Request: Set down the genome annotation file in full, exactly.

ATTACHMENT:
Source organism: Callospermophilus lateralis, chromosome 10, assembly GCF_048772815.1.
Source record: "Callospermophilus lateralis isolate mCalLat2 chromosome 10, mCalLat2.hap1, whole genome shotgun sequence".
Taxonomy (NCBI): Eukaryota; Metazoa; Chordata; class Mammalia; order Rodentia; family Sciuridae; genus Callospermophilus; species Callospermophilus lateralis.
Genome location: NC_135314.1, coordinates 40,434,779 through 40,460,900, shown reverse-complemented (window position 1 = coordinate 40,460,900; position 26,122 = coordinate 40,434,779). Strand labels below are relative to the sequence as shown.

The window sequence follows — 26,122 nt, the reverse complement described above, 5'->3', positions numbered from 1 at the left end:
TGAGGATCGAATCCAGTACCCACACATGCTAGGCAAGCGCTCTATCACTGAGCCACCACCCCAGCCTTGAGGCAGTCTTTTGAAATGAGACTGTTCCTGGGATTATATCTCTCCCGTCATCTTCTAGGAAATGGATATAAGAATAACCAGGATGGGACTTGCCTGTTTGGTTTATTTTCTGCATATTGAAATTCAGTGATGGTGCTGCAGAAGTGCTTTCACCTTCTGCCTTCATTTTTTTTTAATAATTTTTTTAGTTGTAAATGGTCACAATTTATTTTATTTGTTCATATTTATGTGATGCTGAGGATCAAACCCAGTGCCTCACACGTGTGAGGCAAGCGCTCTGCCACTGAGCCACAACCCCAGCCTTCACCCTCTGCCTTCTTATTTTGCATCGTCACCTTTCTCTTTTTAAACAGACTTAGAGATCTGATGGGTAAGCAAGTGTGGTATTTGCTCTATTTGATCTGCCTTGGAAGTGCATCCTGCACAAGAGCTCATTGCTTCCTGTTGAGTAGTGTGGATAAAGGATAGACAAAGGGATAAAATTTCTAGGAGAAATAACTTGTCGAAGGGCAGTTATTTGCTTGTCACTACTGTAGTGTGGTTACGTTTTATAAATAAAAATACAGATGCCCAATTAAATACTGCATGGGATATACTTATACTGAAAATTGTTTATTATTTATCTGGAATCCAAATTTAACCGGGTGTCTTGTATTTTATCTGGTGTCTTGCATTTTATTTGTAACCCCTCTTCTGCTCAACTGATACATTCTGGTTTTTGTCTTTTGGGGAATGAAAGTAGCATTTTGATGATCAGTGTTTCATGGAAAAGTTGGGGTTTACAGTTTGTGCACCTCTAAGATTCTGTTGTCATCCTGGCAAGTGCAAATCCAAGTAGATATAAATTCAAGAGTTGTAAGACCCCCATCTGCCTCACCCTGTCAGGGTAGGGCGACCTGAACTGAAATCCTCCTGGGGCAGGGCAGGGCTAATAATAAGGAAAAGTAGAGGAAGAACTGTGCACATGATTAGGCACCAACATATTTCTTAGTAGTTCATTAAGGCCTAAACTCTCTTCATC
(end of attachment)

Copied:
Source organism: Callospermophilus lateralis, chromosome 10, assembly GCF_048772815.1.
Source record: "Callospermophilus lateralis isolate mCalLat2 chromosome 10, mCalLat2.hap1, whole genome shotgun sequence".
Taxonomy (NCBI): Eukaryota; Metazoa; Chordata; class Mammalia; order Rodentia; family Sciuridae; genus Callospermophilus; species Callospermophilus lateralis.
Genome location: NC_135314.1, coordinates 40,434,779 through 40,460,900, shown reverse-complemented (window position 1 = coordinate 40,460,900; position 26,122 = coordinate 40,434,779). Strand labels below are relative to the sequence as shown.

The window sequence follows — 26,122 nt, the reverse complement described above, 5'->3', positions numbered from 1 at the left end:
TGAGGATCGAATCCAGTACCCACACATGCTAGGCAAGCGCTCTATCACTGAGCCACCACCCCAGCCTTGAGGCAGTCTTTTGAAATGAGACTGTTCCTGGGATTATATCTCTCCCGTCATCTTCTAGGAAATGGATATAAGAATAACCAGGATGGGACTTGCCTGTTTGGTTTATTTTCTGCATATTGAAATTCAGTGATGGTGCTGCAGAAGTGCTTTCACCTTCTGCCTTCATTTTTTTTTAATAATTTTTTTAGTTGTAAATGGTCACAATTTATTTTATTTGTTCATATTTATGTGATGCTGAGGATCAAACCCAGTGCCTCACACGTGTGAGGCAAGCGCTCTGCCACTGAGCCACAACCCCAGCCTTCACCCTCTGCCTTCTTATTTTGCATCGTCACCTTTCTCTTTTTAAACAGACTTAGAGATCTGATGGGTAAGCAAGTGTGGTATTTGCTCTATTTGATCTGCCTTGGAAGTGCATCCTGCACAAGAGCTCATTGCTTCCTGTTGAGTAGTGTGGATAAAGGATAGACAAAGGGATAAAATTTCTAGGAGAAATAACTTGTCGAAGGGCAGTTATTTGCTTGTCACTACTGTAGTGTGGTTACGTTTTATAAATAAAAATACAGATGCCCAATTAAATACTGCATGGGATATACTTATACTGAAAATTGTTTATTATTTATCTGGAATCCAAATTTAACCGGGTGTCTTGTATTTTATCTGGTGTCTTGCATTTTATTTGTAACCCCTCTTCTGCTCAACTGATACATTCTGGTTTTTGTCTTTTGGGGAATGAAAGTAGCATTTTGATGATCAGTGTTTCATGGAAAAGTTGGGGTTTACAGTTTGTGCACCTCTAAGATTCTGTTGTCATCCTGGCAAGTGCAAATCCAAGTAGATATAAATTCAAGAGTTGTAAGACCCCCATCTGCCTCACCCTGTCAGGGTAGGGCGACCTGAACTGAAATCCTCCTGGGGCAGGGCAGGGCTAATAATAAGGAAAAGTAGAGGAAGAACTGTGCACATGATTAGGCACCAACATATTTCTTAGTAGTTCATTAAGGCCTAAACTCTCTTCATC